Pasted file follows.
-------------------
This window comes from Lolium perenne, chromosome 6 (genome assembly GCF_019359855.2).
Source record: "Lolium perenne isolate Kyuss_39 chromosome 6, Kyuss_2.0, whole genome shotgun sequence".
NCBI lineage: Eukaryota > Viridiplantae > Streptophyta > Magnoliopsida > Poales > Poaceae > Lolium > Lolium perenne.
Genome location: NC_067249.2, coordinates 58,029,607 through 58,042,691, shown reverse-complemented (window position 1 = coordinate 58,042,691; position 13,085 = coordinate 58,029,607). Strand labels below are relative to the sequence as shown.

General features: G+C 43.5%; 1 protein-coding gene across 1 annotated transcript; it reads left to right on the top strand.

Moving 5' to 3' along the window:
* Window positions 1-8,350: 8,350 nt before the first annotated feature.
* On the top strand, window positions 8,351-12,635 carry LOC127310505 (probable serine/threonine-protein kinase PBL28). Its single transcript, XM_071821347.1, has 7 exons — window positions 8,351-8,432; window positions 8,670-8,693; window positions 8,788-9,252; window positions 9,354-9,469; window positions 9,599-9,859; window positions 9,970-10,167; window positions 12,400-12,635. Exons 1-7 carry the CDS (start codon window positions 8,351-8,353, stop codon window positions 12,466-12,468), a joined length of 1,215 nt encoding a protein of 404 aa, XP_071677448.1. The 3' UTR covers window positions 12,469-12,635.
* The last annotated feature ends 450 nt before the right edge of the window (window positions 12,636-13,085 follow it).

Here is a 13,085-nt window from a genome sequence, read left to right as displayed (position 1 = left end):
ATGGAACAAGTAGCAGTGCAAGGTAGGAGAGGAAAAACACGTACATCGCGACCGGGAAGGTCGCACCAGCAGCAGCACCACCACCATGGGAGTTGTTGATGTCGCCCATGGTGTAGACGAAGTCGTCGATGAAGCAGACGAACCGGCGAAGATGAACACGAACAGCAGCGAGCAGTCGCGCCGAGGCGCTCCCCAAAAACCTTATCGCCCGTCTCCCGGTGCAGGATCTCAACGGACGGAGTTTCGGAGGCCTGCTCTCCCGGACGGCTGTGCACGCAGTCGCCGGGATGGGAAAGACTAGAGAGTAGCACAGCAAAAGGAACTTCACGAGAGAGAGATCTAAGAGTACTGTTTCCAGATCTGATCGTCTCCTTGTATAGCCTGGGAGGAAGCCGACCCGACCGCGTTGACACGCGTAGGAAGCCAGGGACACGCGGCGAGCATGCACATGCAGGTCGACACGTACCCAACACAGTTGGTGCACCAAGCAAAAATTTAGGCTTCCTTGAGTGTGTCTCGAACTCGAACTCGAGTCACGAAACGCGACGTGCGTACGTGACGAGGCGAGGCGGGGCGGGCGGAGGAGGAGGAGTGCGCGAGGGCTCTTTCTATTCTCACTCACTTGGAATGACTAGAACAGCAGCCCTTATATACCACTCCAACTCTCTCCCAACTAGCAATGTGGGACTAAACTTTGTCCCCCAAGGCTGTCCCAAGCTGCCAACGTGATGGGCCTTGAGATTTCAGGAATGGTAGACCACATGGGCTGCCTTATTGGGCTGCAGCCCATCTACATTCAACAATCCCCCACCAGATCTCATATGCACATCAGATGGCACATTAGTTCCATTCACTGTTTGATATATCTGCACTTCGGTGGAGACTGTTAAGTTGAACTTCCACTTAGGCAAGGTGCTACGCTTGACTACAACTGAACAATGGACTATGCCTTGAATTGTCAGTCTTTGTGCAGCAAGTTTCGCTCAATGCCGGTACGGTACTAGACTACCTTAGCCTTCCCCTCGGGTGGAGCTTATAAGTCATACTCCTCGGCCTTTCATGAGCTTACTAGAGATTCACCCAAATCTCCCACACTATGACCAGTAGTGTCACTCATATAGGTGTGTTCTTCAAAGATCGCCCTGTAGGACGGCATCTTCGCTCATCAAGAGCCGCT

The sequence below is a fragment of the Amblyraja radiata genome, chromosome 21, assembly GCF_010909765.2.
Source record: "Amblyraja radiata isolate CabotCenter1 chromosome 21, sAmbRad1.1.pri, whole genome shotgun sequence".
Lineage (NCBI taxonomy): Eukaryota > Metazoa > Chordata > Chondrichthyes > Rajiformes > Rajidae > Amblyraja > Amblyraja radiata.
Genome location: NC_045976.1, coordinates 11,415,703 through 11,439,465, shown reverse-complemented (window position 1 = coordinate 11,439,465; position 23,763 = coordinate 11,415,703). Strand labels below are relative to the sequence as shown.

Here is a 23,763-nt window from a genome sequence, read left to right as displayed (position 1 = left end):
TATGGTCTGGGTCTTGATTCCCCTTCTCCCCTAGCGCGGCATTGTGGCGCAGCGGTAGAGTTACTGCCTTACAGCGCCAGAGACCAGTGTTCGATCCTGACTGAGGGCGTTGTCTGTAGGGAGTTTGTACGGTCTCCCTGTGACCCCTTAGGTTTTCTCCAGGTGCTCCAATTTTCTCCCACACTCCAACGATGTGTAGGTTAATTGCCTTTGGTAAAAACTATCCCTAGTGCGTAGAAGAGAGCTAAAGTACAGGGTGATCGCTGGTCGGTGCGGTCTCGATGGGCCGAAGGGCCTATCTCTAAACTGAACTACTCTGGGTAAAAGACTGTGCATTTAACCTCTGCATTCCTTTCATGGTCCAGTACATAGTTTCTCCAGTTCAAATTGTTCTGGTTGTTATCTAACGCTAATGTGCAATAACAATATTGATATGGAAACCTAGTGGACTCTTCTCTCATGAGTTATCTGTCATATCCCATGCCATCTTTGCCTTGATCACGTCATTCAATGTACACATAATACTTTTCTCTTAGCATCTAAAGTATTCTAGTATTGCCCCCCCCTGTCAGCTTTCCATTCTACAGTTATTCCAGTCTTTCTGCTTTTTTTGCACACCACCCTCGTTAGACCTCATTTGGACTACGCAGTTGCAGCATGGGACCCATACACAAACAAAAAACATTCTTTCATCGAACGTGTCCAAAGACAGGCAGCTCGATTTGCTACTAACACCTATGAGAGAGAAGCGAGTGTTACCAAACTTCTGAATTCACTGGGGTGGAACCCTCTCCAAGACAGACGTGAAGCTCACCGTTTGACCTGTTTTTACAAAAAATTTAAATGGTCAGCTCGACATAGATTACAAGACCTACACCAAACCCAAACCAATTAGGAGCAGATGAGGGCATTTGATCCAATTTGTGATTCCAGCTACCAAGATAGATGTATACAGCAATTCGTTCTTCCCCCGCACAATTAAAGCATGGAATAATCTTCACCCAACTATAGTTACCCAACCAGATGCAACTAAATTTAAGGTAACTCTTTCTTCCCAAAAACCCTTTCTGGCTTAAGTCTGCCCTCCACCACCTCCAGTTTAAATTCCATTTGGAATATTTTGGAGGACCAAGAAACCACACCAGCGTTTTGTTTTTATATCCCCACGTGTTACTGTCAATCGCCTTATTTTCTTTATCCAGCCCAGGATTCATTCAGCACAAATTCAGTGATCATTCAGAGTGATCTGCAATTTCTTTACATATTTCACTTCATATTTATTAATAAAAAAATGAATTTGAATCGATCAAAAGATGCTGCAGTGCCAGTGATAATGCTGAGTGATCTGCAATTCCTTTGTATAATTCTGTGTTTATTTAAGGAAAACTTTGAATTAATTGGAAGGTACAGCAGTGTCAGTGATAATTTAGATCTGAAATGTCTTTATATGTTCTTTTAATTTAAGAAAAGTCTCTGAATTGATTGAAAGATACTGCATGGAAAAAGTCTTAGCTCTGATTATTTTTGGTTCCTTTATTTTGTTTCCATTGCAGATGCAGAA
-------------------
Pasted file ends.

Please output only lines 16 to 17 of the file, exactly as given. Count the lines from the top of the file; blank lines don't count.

Here is a 23,763-nt window from a genome sequence, read left to right as displayed (position 1 = left end):
TATGGTCTGGGTCTTGATTCCCCTTCTCCCCTAGCGCGGCATTGTGGCGCAGCGGTAGAGTTACTGCCTTACAGCGCCAGAGACCAGTGTTCGATCCTGACTGAGGGCGTTGTCTGTAGGGAGTTTGTACGGTCTCCCTGTGACCCCTTAGGTTTTCTCCAGGTGCTCCAATTTTCTCCCACACTCCAACGATGTGTAGGTTAATTGCCTTTGGTAAAAACTATCCCTAGTGCGTAGAAGAGAGCTAAAGTACAGGGTGATCGCTGGTCGGTGCGGTCTCGATGGGCCGAAGGGCCTATCTCTAAACTGAACTACTCTGGGTAAAAGACTGTGCATTTAACCTCTGCATTCCTTTCATGGTCCAGTACATAGTTTCTCCAGTTCAAATTGTTCTGGTTGTTATCTAACGCTAATGTGCAATAACAATATTGATATGGAAACCTAGTGGACTCTTCTCTCATGAGTTATCTGTCATATCCCATGCCATCTTTGCCTTGATCACGTCATTCAATGTACACATAATACTTTTCTCTTAGCATCTAAAGTATTCTAGTATTGCCCCCCCCTGTCAGCTTTCCATTCTACAGTTATTCCAGTCTTTCTGCTTTTTTTGCACACCACCCTCGTTAGACCTCATTTGGACTACGCAGTTGCAGCATGGGACCCATACACAAACAAAAAACATTCTTTCATCGAACGTGTCCAAAGACAGGCAGCTCGATTTGCTACTAACACCTATGAGAGAGAAGCGAGTGTTACCAAACTTCTGAATTCACTGGGGTGGAACCCTCTCCAAGACAGACGTGAAGCTCACCGTTTGACCTGTTTTTACAAAAAATTTAAATGGTCAGCTCGACATAGATTACAAGACCTACACCAAACCCAAACCAATTAGGAGCAGATGAGGGCATTTGATCCAATTTGTGATTCCAGCTACCAAGATAGATGTATACAGCAATTCGTTCTTCCCCCGCACAATTAAAGCATGGAATAATCTTCACCCAACTATAGTTACCCAACCAGATGCAACTAAATTTAAGGTAACTCTTTCTTCCCAAAAACCCTTTCTGGCTTAAGTCTGCCCTCCACCACCTCCAGTTTAAATTCCATTTGGAATATTTTGGAGGACCAAGAAACCACACCAGCGTTTTGTTTTTATATCCCCACGTGTTACTGTCAATCGCCTTATTTTCTTTATCCAGCCCAGGATTCATTCAGCACAAATTCAGTGATCATTCAGAGTGATCTGCAATTTCTTTACATATTTCACTTCATATTTATTAATAAAAAAATGAATTTGAATCGATCAAAAGATGCTGCAGTGCCAGTGATAATGCTGAGTGATCTGCAATTCCTTTGTATAATTCTGTGTTTATTTAAGGAAAACTTTGAATTAATTGGAAGGTACAGCAGTGTCAGTGATAATTTAGATCTGAAATGTCTTTATATGTTCTTTTAATTTAAGAAAAGTCTCTGAATTGATTGAAAGATACTGCATGGAAAAAGTCTTAGCTCTGATTATTTTTGGTTCCTTTATTTTGTTTCCATTGCAGATGCAGAA